Waller, 30, signed a three-year, $51MM extension with the Raiders in September, but he is dealing with serious injury issues for the second straight season. The 2020 Pro Bowler was limited to 11 games in 2021, and he is expected to miss his third consecutive game on Sunday as a result of a hamstring ailment. Plus, after catching 10 balls for 129 yards and a score in the first two games of the 2022 campaign, he was limited to six catches for 46 yards in the next two contests. He played just eight snaps in Week 5 before injuring his hamstring.

Still, a healthy Waller is one of the game’s better receiving tight ends, and assuming he gets back to full strength soon, he would have been a nice weapon for a Packers offense that is just outside the bottom-10 in passing yards per game. Part of that disappointing ranking is due to a rash of injury problems that have impacted the club’s pass-catching contingent; Allen Lazard missed Green Bay’s Week 8 loss to the Bills due to a shoulder injury, Randall Cobb is on IR with an ankle injury, Sammy Watkins has missed time with hamstring troubles of his own, and Christian Watson exited the Buffalo game with a concussion. Injecting another player with health concerns into that mix might have been something of a risk, but GM Brian Gutekunst was clearly hoping a bold move might save Green Bay’s season.

Indeed, while Claypool was, according to Schefter, Gutekunst’s “primary focus,” the team also called the Panthers to discuss D.J. Moore, per Rapoport and Pelissero (though Schefter says the Packers were not interested in Texans receiver Brandin Cooks). Carolina, which rebuffed a massive offer for DE Brian Burns, also turned away the Moore inquiries, even though Jay Glazer of FOX Sports reports the Packers were willing to deal a first-round pick (via Marcus Mosher of Pro Football Focus on Twitter). Schefter adds that, in an effort to close a Claypool trade, the Packers added a late-round pick to the second-rounder it was prepared to send to the Steelers, but apparently Pittsburgh valued Chicago’s Round 2 choice over Green Bay’s two-pick proposal.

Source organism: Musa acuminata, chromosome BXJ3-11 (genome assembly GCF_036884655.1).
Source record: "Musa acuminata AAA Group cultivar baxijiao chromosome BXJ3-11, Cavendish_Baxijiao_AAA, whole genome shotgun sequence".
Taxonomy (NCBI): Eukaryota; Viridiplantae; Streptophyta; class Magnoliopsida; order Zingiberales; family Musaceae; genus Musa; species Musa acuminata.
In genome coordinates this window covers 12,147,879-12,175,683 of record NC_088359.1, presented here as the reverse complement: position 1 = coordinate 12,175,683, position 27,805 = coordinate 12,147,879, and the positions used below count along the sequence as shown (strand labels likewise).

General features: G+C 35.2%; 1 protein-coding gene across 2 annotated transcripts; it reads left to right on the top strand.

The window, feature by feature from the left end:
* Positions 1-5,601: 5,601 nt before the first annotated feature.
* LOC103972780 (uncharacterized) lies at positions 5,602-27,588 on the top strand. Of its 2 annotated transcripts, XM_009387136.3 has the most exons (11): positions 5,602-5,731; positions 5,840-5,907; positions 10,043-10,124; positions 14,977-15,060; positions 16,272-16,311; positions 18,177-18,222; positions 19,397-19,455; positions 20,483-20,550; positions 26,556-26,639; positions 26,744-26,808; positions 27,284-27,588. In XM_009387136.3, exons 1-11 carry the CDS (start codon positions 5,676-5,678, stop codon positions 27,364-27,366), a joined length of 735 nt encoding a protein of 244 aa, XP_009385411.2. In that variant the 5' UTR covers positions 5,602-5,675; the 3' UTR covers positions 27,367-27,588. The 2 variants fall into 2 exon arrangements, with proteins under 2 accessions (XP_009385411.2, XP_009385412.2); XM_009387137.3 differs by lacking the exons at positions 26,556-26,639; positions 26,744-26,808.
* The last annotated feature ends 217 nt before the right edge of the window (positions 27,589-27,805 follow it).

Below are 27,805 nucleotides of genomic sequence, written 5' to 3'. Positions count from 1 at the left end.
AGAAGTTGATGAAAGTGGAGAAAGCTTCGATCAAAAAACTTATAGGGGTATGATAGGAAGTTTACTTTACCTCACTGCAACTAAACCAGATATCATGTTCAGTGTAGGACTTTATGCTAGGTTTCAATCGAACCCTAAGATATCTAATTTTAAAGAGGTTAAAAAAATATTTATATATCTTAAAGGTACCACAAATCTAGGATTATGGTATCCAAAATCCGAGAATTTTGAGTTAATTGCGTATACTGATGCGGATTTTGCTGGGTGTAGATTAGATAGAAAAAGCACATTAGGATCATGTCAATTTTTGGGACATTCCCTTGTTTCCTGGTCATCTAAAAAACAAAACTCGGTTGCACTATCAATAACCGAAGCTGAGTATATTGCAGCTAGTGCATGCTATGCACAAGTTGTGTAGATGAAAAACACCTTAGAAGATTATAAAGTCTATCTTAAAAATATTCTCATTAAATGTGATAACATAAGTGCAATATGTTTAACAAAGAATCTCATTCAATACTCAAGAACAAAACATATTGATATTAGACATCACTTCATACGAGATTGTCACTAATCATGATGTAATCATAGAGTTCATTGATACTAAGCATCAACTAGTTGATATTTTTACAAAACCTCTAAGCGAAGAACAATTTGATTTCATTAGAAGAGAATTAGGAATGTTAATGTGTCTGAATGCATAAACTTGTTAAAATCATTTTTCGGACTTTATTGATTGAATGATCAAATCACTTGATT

Quarterback Aaron Rodgers, who could be in the midst of his final season, publicly expressed his appreciation for the front office’s efforts. “The compensation for whatever players we were going after just didn’t make sense,” Rodgers said. “So I trust [Gutekunst]. We had some good conversations. We were in on some things. It just didn’t pan out.”

Meanwhile, Mike Florio of Pro Football Talk believes the ESPN and NFL.com reports, which were both published early Sunday morning, were based on leaks from the team designed specifically to appease Rodgers, and that the Green Bay front office did not actually want to make a deal. Regardless of the veracity of that claim, the end result is the same: if the 3-5 Packers are to salvage what could be Rodgers’ last stand, their existing talent will need to get healthy and turn things around in a hurry, as the only receiving help they can add at this point is free agent Odell Beckham Jr.

As an interesting aside, this is the second time this year the Packers and Raiders have discussed Waller, who was part of the talks that culminated in the blockbuster Davante Adams trade in March.